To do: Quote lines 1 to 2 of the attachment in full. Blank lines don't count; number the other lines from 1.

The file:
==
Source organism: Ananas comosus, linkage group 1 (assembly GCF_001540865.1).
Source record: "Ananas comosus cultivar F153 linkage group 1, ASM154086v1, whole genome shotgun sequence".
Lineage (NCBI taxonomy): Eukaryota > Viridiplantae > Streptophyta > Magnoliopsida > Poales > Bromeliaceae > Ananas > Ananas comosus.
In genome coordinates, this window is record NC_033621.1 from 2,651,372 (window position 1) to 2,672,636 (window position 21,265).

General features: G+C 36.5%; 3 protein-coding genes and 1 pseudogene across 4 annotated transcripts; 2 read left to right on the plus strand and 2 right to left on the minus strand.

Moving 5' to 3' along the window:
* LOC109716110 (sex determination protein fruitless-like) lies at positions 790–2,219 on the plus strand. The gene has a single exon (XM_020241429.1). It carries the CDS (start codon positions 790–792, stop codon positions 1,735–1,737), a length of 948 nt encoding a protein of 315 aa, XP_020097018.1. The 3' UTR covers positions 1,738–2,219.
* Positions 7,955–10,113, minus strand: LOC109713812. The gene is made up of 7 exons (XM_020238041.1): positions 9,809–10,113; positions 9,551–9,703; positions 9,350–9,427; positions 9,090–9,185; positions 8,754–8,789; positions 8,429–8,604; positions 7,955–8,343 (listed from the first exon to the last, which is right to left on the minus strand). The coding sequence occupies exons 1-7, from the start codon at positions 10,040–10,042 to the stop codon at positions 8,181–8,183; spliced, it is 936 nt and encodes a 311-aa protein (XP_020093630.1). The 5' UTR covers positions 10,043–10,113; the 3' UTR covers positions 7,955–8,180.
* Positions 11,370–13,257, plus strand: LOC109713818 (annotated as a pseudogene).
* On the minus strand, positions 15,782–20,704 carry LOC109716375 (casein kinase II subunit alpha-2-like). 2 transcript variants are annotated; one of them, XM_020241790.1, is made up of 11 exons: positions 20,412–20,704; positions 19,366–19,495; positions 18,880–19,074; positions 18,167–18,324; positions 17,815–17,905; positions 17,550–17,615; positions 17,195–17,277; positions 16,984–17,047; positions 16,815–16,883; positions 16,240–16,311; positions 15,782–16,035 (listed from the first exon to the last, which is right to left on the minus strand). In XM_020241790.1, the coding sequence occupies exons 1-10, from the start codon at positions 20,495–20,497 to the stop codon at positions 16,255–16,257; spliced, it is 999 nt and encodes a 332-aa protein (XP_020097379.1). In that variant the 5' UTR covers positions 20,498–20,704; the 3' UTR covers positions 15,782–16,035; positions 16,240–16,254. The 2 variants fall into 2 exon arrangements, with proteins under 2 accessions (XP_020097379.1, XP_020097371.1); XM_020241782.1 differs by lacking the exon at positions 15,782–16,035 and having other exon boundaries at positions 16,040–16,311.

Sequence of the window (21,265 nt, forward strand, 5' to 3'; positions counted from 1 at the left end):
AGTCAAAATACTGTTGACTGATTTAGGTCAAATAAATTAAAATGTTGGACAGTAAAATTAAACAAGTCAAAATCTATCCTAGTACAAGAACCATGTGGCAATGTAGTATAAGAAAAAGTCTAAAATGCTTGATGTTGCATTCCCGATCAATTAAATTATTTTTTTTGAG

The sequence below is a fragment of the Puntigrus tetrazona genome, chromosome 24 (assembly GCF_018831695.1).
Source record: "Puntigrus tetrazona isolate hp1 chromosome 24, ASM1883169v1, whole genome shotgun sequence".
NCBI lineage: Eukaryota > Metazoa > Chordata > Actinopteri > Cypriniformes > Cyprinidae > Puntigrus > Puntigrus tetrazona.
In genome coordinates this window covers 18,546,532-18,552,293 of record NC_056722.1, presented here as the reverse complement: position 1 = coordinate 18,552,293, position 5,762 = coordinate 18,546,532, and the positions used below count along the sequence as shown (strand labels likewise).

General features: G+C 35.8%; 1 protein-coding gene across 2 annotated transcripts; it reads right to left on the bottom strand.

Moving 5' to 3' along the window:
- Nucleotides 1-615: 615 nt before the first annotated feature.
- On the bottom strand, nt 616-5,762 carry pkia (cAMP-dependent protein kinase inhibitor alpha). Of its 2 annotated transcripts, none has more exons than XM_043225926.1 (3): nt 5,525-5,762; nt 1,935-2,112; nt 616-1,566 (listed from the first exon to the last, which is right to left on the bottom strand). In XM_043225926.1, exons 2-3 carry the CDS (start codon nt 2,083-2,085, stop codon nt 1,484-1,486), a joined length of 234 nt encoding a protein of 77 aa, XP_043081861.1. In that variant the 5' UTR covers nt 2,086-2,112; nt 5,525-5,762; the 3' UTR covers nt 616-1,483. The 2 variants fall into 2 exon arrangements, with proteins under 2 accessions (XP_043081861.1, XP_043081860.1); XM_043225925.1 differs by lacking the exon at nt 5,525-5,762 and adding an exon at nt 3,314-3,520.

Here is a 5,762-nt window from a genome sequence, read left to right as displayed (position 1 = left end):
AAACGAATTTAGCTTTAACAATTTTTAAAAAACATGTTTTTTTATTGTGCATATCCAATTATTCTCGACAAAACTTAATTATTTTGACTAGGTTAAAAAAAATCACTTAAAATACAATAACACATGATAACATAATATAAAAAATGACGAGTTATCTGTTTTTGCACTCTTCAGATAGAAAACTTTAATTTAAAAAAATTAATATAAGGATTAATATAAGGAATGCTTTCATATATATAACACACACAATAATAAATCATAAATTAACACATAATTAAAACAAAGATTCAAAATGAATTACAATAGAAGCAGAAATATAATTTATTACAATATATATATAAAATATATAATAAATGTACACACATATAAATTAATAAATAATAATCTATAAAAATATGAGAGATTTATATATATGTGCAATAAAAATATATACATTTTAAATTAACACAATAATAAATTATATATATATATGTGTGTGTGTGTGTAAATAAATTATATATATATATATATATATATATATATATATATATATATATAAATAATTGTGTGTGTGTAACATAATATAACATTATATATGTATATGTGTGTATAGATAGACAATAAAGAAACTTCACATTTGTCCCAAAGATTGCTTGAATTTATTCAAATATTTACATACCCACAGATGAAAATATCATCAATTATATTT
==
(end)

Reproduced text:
Source organism: Ananas comosus, linkage group 1 (assembly GCF_001540865.1).
Source record: "Ananas comosus cultivar F153 linkage group 1, ASM154086v1, whole genome shotgun sequence".